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Juventus 1-2 Sampdoria REVIEW: The New Year Starts Out with a Thud

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Juventus has often struggled to start out the New Year in recent years, and under Conte it has been no different. Last year, the team racked up a decent amount of points despite playing poorly, a ugly 1-0 away win to the worst team in the division Lecce being the most notable. There of course was “that” Parma game under Delneri, that featured Felipe Melo’s groin stomp and Quagliarella’s ACL tear. (And a 4-1 loss!) This week’s match featured a battle against relegation battlers Sampdoria, in a hope to start out the New Year right. It certainly didn’t go as planned, however, as the Doriani managed to come back with 10 men and win 2-1 in Turin.

MATCH ANALYSIS      (ESPN Soccernet)

Juventus missed the chance to reclaim an eight-point lead at the top of Serie A after suffering a shock home defeat to 10-man Sampdoria on Sunday.

Having finished 2012 with a record haul of 94 points, Juve boss Antonio Conte was backing a concerted bid to outstrip that achievement this year, and Sebastian Giovinco’s early penalty put his side on the right path. Juve’s task looked easier when Gaetano Berardi saw red for two first-half bookings but the numerical advantage did little to help the hosts, as Mauro Icardi leveled the scores shortly after the break.

juventus-1-2-sampdoria-juventus-stadium-loss-giovinco-frustratedIcardi completed his brace with what proved to be the winner, his sensational strike rattling the Bianconeri to condemn them to a second home defeat of the season, also earning Delio Rossi a first victory as Samp boss. And with second-placed Lazio beating Cagliari last night, Juventus now lead the standings by just five points ahead of a daunting trip to Parma.

Within minutes, Giovinco had a fine opportunity to kickstart Juventus’ bid for a record-breaking 2013, firing narrowly wide from Simone Padoin’s pinpoint cross. But home debutant Federico Peluso, recently signed from Atalanta, saw his blushes spared by goalkeeper Gianluigi Buffon as Andrea Poli twisted past him with ease. Giovinco wriggled into good space once again, this time tapping the ball tamely against Sergio Romero on the turn, but the diminutive forward would make the breakthrough moments later.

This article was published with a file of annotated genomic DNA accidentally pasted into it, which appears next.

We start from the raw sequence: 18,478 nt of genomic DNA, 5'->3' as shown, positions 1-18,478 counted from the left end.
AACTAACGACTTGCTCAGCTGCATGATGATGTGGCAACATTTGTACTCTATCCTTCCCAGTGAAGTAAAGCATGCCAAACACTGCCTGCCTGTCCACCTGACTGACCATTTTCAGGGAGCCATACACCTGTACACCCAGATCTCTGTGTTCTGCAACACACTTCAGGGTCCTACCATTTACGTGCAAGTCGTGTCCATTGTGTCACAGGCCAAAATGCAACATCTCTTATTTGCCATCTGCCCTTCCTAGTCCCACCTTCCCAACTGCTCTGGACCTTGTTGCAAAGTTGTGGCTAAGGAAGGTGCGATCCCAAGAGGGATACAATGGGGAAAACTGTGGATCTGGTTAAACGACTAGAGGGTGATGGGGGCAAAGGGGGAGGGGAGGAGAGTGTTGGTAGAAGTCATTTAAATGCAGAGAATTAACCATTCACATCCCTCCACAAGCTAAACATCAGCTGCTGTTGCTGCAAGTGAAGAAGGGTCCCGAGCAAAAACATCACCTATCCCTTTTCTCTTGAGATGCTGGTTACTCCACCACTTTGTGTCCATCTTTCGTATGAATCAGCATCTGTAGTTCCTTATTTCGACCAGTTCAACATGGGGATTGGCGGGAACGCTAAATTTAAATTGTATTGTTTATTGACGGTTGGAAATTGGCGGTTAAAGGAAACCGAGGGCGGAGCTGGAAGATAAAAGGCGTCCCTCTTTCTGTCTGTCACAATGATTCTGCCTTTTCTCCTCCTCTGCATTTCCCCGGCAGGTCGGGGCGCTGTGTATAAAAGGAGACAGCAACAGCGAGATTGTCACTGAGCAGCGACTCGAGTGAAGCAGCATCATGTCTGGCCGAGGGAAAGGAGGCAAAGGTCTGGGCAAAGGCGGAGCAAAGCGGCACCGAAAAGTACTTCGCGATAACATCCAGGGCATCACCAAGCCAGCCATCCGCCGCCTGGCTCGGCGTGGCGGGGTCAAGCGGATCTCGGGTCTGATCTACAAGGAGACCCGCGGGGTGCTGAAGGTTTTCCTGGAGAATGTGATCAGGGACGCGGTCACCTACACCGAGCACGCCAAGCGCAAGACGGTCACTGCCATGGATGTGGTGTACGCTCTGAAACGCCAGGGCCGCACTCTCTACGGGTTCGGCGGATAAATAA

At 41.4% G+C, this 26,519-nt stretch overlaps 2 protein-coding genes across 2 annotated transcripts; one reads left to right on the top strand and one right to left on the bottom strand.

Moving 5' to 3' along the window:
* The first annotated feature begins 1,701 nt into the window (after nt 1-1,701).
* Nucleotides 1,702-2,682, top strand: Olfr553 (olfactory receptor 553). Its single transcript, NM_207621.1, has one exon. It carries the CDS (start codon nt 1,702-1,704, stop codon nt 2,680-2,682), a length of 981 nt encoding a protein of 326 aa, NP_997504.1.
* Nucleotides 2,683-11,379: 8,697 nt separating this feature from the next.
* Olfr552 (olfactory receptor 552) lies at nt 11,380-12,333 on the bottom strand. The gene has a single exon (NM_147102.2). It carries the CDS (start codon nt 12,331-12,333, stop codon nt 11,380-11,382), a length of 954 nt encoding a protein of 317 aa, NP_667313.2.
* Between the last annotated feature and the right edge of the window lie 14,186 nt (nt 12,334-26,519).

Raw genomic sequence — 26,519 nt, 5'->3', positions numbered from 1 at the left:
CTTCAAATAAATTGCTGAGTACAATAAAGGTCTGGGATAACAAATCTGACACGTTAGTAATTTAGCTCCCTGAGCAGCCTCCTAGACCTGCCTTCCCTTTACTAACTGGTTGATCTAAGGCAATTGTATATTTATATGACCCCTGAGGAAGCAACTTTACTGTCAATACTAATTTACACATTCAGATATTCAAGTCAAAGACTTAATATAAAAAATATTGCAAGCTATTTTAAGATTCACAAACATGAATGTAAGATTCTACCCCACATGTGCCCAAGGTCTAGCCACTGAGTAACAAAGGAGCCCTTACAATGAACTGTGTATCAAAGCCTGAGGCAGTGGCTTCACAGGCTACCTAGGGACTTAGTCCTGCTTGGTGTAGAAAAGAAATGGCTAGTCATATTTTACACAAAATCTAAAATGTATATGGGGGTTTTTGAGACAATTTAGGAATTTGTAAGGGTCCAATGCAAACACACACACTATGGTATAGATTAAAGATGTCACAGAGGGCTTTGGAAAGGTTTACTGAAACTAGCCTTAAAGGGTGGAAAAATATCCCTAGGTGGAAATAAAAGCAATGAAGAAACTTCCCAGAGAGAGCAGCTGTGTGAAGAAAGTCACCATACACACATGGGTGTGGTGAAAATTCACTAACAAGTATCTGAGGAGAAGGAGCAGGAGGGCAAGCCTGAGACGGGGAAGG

Berardi up-ended Claudio Marchisio to earn his first yellow card of the day in the 24th minute and Giovinco coolly beat Romero from the spot. Berardi soon received his second booking and his marching orders for a late tackle on Leonardo Bonucci and Samp were seemingly up against it. Alessandro Matri’s appeals for a second penalty fell on deaf ears, though, and the visitors were not out of contention just yet.

And seven minutes after the break, Samp were level. Buffon was clearly at fault as Icardi attempted a straightforward punt on his left foot, with the ball sailing into the back of the net.

Andrea Barzagli’s ambitious effort from outside the box was lacking accuracy and Samp were starting to look the more inspired side. If Italy’s veteran goalkeeper had been found wanting for Icardi’s first goal, he could not be blamed for a screamer from the young striker as the Genoa side claimed a shock lead in the 69th minute.

Four minutes later, Mirko Vucinic rattled the crossbar before teeing up fellow substitute Fabio Quagliarella for an easy chance, which sailed wide. With all three of Juve’s replacements in action, the Italian champions were temporarily reduced to 10 men when Marchisio was forced onto the sidelines through injury in the 78th minute. In a rare display of insecurity from the league leaders, Juve retreated into their own half as time ticked away, with Marchisio’s brief return not enough to salvage a point for Conte’s men.

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LE PAGELLE     (by Aaron Giambattista)

Buffon 4.0 – An extraordinarily poor game from our #1. Completely at fault for the first goal, he made the save but failed to clear it from looping into the goal. While not at direct fault for the 2nd goal, it’s never good for a keeper to get beaten at his near post. A day to forget.


Barzagli 6.0 – The best of a bad group. He was the one defender who didn’t look completely clueless, although Andrea was unable to clean up for the others mistakes.

Bonucci 5.5 – Bit of a nervy match for Leo. Could have closed down Icardi for the first goal but was out of position. Booked deservedly and could have been sent off for a dive.

Peluso 4.0 – I could probably write an entire post on this. I had misgivings about Federico to begin with, but to throw him into a match after training one time seemed absurd. After all, here is a journeyman defender who made his Serie A debut at age 25. On the bench, we have a Copa America winner, a World Cup semi-finalist who has trained with the team for over a year who is only 25 years old. Someone needs to ask Conte why he picked Peluso over Caceres, and maybe that person should be Martin himself. As for the game? Peluso was terrible. Turned easily by Poli in the first half, failed to close down Icardi for both goals, and offered nothing in attack when pushed to LB. I’m not writing his Juve career off, but it was a big mistake from Conte to field him so early when he has an experienced center back already desperate for playing time.